• Mobilization: a manual technique in which the chiropractor applies gentle pressure with the hands to separate or approximate the vertebrae or other bones.
  • Respiratory Adjustments: a gentle, manual technique in which the chiropractor applies pressure to a bone in a certain direction while the patient is either inhaling or exhaling.
  • Pelvic Blocking: a technique in which the chiropractor places soft blocks under the pelvis in certain ways to realign the hips. This technique is very gentle and there is often a light pumping thrust on a specific contact on the hip that assists the pelvic realignment.
  • Cranialsacral Therapy: another form of adjustment called craniosacral therapy, or "CST," involves exerting very mild pressure to the body's craniosacral system, while having the patient do certain respirations simultaneously. The craniosacral system is comprised of the cranium, which is composed of the skull, face and mouth, and the "sacrum," or tailbone as well as the membranes and cerebrospinal fluid that surround and protect the brain and spinal cord. This is similar to the respiratory adjustment mentioned earlier.  CST has been shown to provide relief from chronic neck and back pain, scoliosis, brain and spinal cord injuries, migraines, chronic fatigue, nervous system disorders, jaw joint problems, and stress disorders. (Conditions such as aneurysm and intracranial hemorrhage are contraindicated for this kind of therapy)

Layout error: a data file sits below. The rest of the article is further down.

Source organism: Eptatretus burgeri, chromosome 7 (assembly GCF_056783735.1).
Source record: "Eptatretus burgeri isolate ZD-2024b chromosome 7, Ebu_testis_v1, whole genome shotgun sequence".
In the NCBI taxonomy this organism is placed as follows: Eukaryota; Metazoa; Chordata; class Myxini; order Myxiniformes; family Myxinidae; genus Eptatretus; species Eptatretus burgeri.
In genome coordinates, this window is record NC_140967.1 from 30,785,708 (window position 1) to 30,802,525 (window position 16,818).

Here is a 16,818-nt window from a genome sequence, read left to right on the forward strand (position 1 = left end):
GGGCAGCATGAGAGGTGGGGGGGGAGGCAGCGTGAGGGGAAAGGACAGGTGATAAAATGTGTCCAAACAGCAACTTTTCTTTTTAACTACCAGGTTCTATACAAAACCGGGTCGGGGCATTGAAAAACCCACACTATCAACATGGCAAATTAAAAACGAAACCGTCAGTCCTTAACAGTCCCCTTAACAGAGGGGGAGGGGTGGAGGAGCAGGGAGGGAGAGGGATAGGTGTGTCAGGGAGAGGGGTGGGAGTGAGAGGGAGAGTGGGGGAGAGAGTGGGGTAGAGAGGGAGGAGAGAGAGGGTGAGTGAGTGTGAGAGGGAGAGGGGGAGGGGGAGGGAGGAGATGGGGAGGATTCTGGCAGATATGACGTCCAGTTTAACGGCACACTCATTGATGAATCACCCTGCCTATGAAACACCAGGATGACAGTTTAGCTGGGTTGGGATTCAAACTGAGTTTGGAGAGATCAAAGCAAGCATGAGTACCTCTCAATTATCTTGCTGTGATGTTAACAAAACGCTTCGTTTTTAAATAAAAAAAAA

• Instrument Adjustments: the use of a spring-loaded device as an adjusting tool to correct a subluxation.  This type of adjustment is used more with elderly or younger patients, or any patient needing less motion induced into their joint than is typically applied by hand. It is also a large part of the Total Body Modification technique.

      

Does it Hurt?

A very common concern of new patients is the question of whether or not adjustments will cause pain or discomfort.  The wide majority of adjustments administered do not involve any pain or discomfort.  On the contrary most patients feel relief and find it to be a pleasurable experience. As can be observed in the picture above, even our youngest patients aren't concerned with getting adjusted. There are some patients that experience mild aching or soreness in their spinal joints or muscles post-adjustment, but it is not common. Also, if such discomfort does occur, it typically will only last for a short period of time.  The cause of such discomfort is due to the breaking of fibrous adhesions surrounding the joint that was being manipulated, which formed due to its lack of normal motion. The adjustment frees the joint of these adhesions and restores proper motion and function to the area, but in the process there can be a mild inflammatory healing reaction to break down and remove the adhesion debri. 

Chiropractic adjustments can leave you with a greater sense of well-being, a calming sensation, and most importantly put you on the road to a life without pain.The important thing for a patient to keep in mind is to try to remain relaxed, as stiffening up may impede the adjustment process. "Popping" sounds are sometimes heard during adjustments; these are usually pockets of gas being released from the joint fluid and are completely normal. The sound can also come from the freeing of restrictions/adhesions surrounding a joint that form when there is a lack of normal joint motion.

If you have any concerns or questions about the type of work we do or type of adjustments that may be indicated for your certain condition please feel free to Contact Us.